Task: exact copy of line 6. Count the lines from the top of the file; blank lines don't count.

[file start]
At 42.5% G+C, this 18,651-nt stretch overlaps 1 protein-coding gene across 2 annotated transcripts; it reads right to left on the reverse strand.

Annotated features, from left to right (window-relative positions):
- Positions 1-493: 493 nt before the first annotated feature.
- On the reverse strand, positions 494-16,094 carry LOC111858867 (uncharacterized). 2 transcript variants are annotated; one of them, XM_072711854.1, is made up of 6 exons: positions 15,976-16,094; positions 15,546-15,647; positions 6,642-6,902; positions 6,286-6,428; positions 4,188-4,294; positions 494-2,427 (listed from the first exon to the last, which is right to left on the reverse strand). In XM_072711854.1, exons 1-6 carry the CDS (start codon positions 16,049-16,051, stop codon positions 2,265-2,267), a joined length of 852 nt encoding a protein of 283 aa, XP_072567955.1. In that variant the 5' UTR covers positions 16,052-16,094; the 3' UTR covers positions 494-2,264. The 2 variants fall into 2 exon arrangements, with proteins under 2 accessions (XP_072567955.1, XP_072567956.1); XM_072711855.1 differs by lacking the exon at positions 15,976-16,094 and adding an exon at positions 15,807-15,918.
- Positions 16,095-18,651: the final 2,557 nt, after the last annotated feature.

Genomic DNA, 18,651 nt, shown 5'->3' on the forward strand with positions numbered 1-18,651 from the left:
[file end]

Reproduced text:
Genomic DNA, 18,651 nt, shown 5'->3' on the forward strand with positions numbered 1-18,651 from the left: